Figure 3.

AMOC response to wind shift. (a) Northward transport per unit depth in AG01-C (25°–20°S, last 20 years) and (b) change between AG01-C and AG01-W: last 20 years (thick black curve) and interannual s.t.d. (shading), years 3–7 (red), 8–12 (green), and 12–16 (blue) years after wind application. (c) AMOC structure in AG01-C and (d) change between AG01-C and AG01-W (last 20 years).

[12] The present model suggests that the trend in upper-layer meridional transport cannot be interpreted in terms of a simple strengthening of the mean AMOC pattern: while the transport signal in the upper 1000 m implies a strengthening of the upper branch of the AMOC, the vertical structure of the trend at deeper levels (Figure 3b) differs from the mean transport profile (Figure 3a). The response of the AMOC is probably a complex superposition of effects due to changes in Agulhas leakage, local Ekman dynamics, and Southern Ocean overturning (Figures 3c and 3d). Unraveling the individual causes of the deep transport changes is beyond the model setup; we note, however, that the vertical structure of the change below 1500 m simulated here is consistent with a spinup of the Deacon Cell in the Southern Ocean (Supplementary Figure 2).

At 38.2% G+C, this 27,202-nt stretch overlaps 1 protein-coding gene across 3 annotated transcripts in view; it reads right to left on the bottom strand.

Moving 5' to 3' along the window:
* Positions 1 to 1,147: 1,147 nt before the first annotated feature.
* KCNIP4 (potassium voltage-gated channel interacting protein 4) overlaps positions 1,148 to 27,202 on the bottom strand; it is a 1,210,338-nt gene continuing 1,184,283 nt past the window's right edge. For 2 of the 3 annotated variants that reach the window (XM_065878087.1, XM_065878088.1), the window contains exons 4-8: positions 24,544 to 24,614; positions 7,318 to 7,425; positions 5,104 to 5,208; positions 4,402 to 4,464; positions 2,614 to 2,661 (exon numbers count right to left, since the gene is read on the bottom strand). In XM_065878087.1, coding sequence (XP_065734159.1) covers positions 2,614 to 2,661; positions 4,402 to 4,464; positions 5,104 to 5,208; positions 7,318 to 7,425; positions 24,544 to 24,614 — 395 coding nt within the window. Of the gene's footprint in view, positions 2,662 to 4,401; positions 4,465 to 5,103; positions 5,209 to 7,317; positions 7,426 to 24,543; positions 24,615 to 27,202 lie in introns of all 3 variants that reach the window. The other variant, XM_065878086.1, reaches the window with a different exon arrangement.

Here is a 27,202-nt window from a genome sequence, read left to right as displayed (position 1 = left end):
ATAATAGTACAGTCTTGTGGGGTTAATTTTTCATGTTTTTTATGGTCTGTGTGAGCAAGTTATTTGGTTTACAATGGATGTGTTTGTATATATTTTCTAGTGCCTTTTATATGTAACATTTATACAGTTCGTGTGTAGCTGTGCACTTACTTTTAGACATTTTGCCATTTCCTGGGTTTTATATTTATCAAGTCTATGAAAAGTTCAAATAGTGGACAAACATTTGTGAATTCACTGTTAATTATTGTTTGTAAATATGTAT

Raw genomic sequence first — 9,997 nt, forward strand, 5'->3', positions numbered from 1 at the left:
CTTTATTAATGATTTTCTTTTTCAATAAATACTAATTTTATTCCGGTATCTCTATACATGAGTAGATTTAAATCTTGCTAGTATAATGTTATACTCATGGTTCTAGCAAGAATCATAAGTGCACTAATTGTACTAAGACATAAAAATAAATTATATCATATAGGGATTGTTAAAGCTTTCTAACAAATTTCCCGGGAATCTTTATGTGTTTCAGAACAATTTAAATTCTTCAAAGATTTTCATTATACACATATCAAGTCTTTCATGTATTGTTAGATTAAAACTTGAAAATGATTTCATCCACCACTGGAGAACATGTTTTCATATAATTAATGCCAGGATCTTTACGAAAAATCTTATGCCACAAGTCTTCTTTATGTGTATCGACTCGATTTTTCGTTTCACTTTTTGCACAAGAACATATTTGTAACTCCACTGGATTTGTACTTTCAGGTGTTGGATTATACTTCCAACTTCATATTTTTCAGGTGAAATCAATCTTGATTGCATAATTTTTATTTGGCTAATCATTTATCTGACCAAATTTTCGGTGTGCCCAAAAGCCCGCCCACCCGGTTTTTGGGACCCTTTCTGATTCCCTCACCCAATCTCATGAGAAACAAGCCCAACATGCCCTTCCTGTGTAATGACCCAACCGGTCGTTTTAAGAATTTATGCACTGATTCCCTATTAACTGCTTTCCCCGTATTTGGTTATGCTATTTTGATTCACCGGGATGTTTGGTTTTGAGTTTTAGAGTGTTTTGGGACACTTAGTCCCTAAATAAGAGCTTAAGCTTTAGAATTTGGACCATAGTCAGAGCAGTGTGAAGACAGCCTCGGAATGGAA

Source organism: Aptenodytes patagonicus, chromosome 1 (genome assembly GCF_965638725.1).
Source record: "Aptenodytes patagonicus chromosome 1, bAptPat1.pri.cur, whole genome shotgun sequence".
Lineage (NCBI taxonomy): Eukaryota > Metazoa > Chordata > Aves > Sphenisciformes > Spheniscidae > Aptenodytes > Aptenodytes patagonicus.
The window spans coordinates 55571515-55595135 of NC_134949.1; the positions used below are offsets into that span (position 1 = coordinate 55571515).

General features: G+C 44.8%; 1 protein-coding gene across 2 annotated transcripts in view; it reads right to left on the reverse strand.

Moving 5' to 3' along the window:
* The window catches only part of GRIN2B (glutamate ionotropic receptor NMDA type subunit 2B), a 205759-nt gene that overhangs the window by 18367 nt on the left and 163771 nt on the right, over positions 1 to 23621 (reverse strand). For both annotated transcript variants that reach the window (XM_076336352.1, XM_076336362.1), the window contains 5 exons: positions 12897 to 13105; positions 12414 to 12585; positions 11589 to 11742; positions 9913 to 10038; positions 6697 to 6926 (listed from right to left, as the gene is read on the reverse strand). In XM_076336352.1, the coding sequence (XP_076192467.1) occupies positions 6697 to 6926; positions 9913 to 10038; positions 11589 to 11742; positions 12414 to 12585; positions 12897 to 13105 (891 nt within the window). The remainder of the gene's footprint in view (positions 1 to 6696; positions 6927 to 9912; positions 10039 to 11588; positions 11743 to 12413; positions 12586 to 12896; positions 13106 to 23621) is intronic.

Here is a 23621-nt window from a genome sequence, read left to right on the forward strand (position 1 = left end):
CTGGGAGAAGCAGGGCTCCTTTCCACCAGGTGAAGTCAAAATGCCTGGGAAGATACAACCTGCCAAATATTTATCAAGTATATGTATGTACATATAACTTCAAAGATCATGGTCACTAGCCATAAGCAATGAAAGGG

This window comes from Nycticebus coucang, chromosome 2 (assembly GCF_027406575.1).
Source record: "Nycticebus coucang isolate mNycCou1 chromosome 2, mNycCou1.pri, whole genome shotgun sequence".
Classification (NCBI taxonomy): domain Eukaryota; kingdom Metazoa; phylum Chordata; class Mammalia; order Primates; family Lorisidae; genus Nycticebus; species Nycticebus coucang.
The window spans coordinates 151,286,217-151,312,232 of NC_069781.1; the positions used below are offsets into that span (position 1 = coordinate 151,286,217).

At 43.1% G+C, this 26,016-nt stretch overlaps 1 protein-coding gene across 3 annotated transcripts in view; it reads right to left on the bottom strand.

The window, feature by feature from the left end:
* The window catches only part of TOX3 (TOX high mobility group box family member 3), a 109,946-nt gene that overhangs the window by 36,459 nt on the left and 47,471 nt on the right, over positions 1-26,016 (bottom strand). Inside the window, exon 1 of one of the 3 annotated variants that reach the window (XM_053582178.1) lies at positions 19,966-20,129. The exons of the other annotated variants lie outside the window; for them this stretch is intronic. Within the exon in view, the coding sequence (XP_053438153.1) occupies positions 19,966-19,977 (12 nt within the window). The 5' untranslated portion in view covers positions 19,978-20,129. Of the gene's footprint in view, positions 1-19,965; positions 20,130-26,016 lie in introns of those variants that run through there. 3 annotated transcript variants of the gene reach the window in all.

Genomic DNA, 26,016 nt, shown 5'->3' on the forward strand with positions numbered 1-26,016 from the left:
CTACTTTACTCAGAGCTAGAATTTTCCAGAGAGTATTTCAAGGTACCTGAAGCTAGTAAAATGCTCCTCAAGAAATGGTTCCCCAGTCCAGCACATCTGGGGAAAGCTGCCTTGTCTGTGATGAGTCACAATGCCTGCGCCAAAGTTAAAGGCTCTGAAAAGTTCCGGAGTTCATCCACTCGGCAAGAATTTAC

[13] A signal that is potentially more important for the long-term evolution of the AMOC than the weak dynamic effect seen in Figure 3 is the progressive change in the South Atlantic water mass properties induced by the rapid increase of the leakage transport. In the control experiment, 69% of Subantarctic Mode Water (SAMW) and 47% of AAIW at the GoodHope section have their origin in the Agulhas Current (Supplementary Tables 1 and 2). Modifications of the T/S properties conveyed by changes in Agulhas leakage have been found to be linked to the evolution of northern hemisphere climate on centennial time scales [Banks et al., 2007]. In the wind change experiment, salinification and warming trends (Figure 4) are seen in the upper AAIW and in the overlying SAMW. More specifically, the stronger leakage leads to an increase of 2.8 Sv (48%) for SAMW and 1.3 Sv (45%) for AAIW.

Figure 4.

Water mass changes in the Atlantic due to the wind shift. (a) Salinity and (b) temperature changes in the upper thermocline from AG01-C to AG01-W (last 5 years), averaged over the top 300 m and limited to S > 35 to exclude AAIW (Regions with SSS < 35 are cross hatched). Atlantic zonally averaged changes of (c) salinity and (d) temperature. The red isolines represent the SAMW range (σ0 = 26.5 and 27.2) in AG01-C. (For the changes in density, see Supplementary Figure 3).